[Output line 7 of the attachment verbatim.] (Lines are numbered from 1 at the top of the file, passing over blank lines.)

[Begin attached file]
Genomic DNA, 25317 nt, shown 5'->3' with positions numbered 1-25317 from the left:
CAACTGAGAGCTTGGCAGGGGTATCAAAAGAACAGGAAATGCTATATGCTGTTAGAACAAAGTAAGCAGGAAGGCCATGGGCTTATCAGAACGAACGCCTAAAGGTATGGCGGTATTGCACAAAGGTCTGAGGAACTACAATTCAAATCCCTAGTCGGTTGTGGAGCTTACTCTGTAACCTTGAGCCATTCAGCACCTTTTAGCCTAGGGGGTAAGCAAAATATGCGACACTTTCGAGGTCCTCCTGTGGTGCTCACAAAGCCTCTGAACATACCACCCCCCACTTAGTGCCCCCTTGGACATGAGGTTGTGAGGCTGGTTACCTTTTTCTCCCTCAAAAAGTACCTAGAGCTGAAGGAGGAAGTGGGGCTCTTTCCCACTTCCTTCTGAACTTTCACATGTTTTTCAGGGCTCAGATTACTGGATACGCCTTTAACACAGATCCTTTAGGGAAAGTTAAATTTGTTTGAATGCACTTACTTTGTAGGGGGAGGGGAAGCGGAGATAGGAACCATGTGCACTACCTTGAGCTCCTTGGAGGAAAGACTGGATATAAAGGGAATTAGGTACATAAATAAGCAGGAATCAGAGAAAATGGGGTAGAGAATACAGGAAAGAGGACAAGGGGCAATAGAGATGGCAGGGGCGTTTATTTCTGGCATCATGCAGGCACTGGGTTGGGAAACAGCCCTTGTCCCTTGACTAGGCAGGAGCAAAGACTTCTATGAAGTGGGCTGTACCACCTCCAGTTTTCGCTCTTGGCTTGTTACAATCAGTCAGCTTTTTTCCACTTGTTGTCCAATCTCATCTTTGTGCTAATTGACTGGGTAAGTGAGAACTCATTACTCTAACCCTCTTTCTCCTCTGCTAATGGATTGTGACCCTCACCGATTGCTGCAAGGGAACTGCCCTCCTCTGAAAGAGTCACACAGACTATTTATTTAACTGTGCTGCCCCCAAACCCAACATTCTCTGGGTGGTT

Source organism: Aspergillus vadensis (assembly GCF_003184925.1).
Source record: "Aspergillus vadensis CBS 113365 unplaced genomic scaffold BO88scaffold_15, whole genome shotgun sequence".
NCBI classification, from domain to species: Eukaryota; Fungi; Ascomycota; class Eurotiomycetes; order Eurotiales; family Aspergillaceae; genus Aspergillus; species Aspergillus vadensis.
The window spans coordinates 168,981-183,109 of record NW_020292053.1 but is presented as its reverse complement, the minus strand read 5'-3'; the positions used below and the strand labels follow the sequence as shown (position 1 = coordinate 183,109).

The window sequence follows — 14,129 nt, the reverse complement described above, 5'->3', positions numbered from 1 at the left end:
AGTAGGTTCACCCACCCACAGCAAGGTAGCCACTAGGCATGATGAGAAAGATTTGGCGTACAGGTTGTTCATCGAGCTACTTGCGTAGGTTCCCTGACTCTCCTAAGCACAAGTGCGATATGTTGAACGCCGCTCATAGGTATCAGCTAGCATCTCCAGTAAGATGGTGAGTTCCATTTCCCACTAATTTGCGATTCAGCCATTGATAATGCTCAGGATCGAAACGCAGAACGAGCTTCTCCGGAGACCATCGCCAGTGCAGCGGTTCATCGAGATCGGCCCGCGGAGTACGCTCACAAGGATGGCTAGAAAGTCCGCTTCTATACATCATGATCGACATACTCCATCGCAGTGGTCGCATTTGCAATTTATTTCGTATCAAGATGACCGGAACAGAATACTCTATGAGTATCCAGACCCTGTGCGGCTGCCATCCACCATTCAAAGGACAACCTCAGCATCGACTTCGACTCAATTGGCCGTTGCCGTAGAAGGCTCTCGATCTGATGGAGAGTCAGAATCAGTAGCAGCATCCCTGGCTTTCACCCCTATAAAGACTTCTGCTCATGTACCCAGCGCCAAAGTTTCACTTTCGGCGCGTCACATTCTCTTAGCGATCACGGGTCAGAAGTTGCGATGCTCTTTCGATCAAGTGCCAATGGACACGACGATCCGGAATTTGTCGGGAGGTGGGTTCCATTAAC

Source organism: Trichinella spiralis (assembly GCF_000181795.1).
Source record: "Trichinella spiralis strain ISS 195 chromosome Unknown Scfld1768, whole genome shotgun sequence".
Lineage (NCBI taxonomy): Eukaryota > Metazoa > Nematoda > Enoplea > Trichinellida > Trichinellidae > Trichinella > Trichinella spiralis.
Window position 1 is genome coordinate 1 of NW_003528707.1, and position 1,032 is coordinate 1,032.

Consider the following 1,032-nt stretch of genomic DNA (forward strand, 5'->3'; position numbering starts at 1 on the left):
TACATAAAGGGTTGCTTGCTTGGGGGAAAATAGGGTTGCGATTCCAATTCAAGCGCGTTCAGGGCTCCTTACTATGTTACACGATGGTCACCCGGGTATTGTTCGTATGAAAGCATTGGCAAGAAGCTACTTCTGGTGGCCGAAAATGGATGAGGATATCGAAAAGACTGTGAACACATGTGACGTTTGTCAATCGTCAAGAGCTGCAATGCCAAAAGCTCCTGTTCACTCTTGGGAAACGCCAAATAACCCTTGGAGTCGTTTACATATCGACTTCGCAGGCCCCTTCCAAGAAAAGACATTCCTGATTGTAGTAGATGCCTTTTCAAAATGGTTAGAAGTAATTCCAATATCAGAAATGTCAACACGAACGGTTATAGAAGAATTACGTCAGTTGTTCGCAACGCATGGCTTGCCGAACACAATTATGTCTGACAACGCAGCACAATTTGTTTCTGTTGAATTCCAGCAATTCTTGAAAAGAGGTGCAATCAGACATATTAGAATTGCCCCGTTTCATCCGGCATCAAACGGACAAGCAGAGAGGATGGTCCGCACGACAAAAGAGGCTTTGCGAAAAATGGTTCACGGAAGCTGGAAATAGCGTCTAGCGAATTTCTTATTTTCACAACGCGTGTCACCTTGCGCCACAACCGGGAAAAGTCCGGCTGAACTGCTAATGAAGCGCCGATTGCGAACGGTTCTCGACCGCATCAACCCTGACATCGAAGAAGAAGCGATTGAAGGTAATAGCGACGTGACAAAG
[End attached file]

The window sequence follows — 14,129 nt, the reverse complement described above, 5'->3', positions numbered from 1 at the left end: